PUEBLO, Colo. – 2016 World Champion Cooper Davis woke up on Thursday morning with every intention of getting on some practice bulls. Upon further review, though, Davis understood there was no point of practicing as he glanced down at the swelling around a knuckle on his riding hand.
Davis’ right hand still doesn’t feel right after he sprained his right ring finger in Chicago during his 83.5-point ride on Uncle Tink.
Therefore, Davis has decided to opt of the Caterpillar Classic this weekend in Kansas City, Missouri, and go visit a hand specialist to get further details on his injury.
“It just don’t feel any different since I left Anaheim,” Davis said. “I can’t imagine it would be any better in the practice pen. I am thinking of taking it a week at a time, but more than likely it won’t be until Arlington that I come back.”
The WinStar World Casino & Resort Iron Cowboy, powered by Kawasaki, is slated for Feb. 24 at AT&T Stadium in Arlington, Texas.
Davis believes he may have a torn ligament, or possibly a broken finger, but the only way to find out for sure is to visit with a specialist. Dr. Tandy Freeman is going to recommend one to Davis.
The 23-year-old was still able to ride Catfish John for 91.25 points in Chicago for the event victory last month, but once the adrenaline wore off, the injury did not
Davis has since gone 1-for-8 in large part because of the lingering injury.
“It doesn’t sound like that big of a deal, but when you go to slide up on your rope and have to push off your hand to get where you need to be, you can’t do that without putting a whole bunch of pressure on your riding hand,” Davis explained. “Those fingers play a bigger role in that than you would think until you sit down and try it out.”
Davis – the No. 4 ranked rider in the world standings – is one of four Top 15 riders out because of injuries.
No. 5 Ryan Dirteater is out three to six weeks because of four fractured ribs, No. 6 Gage Gay is out until the summer because of reconstructive right knee surgery and No. 15 Jess Lockwood is week-to-week because of two MCL injuries.
Davis had tried to brush off his hand injury at first, but he has been noticeably favoring his riding hand as he left the arena following each of his buckoffs in recent weeks.
He would then head immediately to the PBR Sports Medicine room for treatment.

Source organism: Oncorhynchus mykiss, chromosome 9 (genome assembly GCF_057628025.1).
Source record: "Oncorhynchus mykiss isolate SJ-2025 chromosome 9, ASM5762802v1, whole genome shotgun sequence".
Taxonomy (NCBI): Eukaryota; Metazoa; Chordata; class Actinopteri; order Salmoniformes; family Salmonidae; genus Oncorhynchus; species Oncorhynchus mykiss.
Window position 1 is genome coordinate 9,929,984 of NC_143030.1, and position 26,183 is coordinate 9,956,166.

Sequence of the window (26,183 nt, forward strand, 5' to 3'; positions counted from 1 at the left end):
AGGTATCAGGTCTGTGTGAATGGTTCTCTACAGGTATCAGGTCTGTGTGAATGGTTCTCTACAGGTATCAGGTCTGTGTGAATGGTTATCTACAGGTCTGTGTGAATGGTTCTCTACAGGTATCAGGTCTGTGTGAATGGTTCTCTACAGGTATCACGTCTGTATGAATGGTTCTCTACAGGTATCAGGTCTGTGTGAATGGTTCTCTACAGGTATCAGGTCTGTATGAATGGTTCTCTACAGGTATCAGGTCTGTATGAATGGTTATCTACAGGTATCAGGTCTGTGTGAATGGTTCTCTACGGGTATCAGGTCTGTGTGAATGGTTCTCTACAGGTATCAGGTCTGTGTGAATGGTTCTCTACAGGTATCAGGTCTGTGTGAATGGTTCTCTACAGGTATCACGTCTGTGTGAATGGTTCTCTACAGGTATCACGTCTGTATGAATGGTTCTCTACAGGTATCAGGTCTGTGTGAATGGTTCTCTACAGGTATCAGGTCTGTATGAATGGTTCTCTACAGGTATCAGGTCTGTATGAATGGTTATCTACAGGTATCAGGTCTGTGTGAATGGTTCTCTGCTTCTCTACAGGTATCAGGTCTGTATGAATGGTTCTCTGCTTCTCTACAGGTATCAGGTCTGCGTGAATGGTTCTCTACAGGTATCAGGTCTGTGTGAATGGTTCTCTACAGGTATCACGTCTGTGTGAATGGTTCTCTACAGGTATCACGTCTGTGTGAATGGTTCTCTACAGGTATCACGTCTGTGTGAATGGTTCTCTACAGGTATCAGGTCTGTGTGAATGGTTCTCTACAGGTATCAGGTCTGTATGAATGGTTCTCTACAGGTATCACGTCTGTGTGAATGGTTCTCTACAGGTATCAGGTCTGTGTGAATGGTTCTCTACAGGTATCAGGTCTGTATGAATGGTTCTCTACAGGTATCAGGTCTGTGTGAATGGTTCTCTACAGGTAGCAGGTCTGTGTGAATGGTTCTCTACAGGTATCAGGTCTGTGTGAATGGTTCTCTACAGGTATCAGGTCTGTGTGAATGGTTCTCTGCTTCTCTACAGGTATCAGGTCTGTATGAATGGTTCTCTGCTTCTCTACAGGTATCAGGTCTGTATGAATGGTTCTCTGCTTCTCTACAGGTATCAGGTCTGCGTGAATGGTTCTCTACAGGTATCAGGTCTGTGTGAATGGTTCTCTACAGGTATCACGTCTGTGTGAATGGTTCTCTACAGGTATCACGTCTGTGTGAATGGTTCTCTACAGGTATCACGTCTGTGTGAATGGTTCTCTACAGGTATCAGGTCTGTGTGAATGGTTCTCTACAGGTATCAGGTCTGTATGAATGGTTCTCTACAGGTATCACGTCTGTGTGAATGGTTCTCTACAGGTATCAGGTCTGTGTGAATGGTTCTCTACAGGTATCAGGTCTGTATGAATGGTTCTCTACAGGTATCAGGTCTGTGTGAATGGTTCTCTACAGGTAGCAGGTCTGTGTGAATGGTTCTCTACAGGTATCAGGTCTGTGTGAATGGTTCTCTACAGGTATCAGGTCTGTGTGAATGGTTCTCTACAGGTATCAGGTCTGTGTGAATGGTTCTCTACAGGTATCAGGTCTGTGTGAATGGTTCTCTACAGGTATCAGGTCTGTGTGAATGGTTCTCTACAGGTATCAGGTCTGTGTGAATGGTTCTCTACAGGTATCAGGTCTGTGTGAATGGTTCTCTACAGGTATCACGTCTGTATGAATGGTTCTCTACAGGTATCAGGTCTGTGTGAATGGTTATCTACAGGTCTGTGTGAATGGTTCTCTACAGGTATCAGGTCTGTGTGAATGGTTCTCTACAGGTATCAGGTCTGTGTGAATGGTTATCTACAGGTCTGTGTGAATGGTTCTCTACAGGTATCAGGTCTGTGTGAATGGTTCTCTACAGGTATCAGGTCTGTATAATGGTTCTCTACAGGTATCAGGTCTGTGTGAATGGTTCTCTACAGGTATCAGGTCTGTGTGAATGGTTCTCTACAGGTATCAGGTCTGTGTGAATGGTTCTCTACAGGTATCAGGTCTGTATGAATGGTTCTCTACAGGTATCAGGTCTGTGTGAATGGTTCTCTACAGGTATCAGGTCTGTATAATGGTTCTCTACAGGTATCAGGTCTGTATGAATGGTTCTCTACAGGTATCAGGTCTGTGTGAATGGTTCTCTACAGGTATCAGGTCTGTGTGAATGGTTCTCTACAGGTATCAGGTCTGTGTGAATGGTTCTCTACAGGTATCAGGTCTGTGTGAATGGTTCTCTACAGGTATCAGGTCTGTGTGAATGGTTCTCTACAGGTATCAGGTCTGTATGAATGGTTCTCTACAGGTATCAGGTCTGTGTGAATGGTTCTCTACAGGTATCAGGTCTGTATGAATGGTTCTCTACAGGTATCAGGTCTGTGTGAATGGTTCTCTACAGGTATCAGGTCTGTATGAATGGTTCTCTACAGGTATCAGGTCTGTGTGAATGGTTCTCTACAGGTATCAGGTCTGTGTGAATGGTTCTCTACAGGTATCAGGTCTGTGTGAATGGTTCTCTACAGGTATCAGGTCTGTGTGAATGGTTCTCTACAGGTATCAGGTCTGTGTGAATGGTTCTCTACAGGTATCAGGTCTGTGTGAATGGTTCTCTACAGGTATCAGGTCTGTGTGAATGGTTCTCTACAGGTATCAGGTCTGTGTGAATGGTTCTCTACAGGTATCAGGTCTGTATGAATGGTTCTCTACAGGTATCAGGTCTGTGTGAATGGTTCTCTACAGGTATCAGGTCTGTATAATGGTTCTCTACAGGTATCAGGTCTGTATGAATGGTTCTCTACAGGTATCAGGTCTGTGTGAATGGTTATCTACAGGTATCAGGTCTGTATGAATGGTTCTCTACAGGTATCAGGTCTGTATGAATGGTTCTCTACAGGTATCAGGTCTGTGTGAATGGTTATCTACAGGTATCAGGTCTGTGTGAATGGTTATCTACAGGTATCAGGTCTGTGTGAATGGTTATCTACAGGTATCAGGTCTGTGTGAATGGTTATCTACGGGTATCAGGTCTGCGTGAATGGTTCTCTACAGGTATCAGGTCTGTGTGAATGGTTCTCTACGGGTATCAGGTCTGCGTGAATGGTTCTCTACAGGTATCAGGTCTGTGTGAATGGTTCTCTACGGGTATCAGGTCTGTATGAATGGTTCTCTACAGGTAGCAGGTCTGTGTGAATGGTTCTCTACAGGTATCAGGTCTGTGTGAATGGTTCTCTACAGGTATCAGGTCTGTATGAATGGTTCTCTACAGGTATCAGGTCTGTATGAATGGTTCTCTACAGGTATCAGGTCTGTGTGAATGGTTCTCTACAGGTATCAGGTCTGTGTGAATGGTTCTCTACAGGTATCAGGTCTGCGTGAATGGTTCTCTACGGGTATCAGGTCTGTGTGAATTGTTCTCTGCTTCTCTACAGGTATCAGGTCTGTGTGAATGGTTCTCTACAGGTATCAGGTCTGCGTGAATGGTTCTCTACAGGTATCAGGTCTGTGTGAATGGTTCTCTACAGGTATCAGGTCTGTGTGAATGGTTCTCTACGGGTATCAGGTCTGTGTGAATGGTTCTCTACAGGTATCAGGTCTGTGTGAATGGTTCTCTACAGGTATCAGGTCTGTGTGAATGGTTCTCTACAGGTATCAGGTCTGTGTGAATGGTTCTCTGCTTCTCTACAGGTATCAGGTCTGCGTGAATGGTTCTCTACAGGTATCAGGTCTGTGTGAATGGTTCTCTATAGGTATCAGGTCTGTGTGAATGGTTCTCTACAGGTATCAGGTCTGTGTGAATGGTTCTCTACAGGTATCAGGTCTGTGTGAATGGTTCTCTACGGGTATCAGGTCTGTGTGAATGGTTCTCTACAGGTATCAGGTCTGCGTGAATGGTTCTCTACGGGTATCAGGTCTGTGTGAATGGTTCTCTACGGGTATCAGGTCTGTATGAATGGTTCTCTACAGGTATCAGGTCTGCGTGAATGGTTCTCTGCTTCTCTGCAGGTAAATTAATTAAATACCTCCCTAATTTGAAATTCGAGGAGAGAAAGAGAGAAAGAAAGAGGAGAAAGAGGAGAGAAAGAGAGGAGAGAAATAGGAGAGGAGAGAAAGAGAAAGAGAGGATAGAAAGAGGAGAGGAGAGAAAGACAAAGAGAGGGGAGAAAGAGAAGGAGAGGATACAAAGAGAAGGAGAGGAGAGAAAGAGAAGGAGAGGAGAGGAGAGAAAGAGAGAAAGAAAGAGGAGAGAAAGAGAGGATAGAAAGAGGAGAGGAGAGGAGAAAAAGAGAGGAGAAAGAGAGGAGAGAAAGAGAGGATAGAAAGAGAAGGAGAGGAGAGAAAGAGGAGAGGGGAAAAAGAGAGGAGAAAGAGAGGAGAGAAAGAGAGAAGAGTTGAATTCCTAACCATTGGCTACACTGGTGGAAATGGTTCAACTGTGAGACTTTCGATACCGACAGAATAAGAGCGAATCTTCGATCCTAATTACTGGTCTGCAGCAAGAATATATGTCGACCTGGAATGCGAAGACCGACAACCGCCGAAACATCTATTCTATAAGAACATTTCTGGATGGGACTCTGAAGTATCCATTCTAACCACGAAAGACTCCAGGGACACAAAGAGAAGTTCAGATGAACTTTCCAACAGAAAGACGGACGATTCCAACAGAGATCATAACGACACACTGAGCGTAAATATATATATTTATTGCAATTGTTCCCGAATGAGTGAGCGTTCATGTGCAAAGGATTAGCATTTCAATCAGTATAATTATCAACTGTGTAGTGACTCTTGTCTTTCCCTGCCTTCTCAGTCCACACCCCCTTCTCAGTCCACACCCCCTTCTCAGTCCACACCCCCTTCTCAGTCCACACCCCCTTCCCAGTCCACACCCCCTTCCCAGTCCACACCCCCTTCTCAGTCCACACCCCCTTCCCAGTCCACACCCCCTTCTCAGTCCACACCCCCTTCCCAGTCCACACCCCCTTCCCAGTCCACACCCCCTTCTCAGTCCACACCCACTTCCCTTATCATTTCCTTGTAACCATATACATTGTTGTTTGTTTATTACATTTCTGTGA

“Whenever I came off the side of Uncle Tink and my hand hung in the rope for just a minute and he jerked me down. It started then, but it was like the more bulls I got on the more it became a problem,” Davis added. “At first we tried to tape it and go on with it, and we just kept trying new things. It seemed like every time we I would get on it would irritate it more.”
Two of his buckoffs came at just around the 7-second mark in Sacramento, California, which only added to his frustration.
Davis said that bulls turning into his hand aren’t as much as a problem, but any of the ones that turned away to the left have been giving him hell.
“I can’t get over that breaking point with my hands because I put so much pressure on my hand,” he said. “If I was going to the right I would be fine. Unfortunately, you can’t be a one-sided guy in this deal.”
Davis plans on seeing the specialist next week to get some clearer answers on his injury. He also is hopeful three weeks off before Iron Cowboy could go a long way toward helping his riding hand improve enough to make a run at winning the second PBR Major of 2018.
Regardless, he knows it isn’t time to panic.
“There is plenty of season left and I have way more of a head start than I have my previous years,” he concluded.
AGUIAR GETS THE CALL
Davis will be replaced by Ricky Aguiar in the Kansas City draw.
Aguiar, who got introduced to the sport by his father, Richard, who was a team roper, is set to make his premier series debut against All Business (1-0, PBR UTB) in Round 1.
The 29-year-old from Stephenville, Texas, has competed in 81 events at all levels of PBR competition, going 19-for-115 (16.5 percent) with one victory (2017 Allen, Texas, Velocity Tour event).
Aguiar, though, has eight of those 19 rides this year. He is 8-for-18 (42.11 percent) with 5 Top-10 finishes on the Real Time Pain Relief Velocity Tour.
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